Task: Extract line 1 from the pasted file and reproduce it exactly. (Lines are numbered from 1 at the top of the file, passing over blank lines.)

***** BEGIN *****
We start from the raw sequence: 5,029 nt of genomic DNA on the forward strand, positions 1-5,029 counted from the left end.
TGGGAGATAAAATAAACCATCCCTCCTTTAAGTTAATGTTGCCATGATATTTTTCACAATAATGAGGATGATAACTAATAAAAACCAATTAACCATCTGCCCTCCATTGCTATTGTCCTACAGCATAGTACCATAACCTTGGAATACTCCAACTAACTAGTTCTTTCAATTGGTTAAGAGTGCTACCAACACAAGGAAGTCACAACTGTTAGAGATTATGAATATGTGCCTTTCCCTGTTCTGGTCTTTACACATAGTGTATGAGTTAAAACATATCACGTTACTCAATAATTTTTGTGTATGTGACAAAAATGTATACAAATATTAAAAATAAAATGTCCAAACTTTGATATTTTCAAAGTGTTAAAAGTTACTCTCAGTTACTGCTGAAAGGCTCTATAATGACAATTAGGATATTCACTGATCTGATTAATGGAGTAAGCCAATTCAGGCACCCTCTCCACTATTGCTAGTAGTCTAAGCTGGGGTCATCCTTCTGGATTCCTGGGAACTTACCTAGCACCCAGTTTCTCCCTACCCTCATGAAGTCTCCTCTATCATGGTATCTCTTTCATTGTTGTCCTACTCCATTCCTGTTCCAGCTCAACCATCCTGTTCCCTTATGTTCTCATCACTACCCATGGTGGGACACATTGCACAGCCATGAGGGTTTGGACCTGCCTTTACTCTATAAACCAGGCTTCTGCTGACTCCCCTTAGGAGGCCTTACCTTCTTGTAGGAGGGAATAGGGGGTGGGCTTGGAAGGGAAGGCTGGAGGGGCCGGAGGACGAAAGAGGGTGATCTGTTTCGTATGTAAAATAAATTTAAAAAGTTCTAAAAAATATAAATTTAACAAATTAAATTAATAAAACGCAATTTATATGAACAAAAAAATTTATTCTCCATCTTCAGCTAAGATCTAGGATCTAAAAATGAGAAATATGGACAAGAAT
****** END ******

We start from the raw sequence: 5,029 nt of genomic DNA on the forward strand, positions 1-5,029 counted from the left end.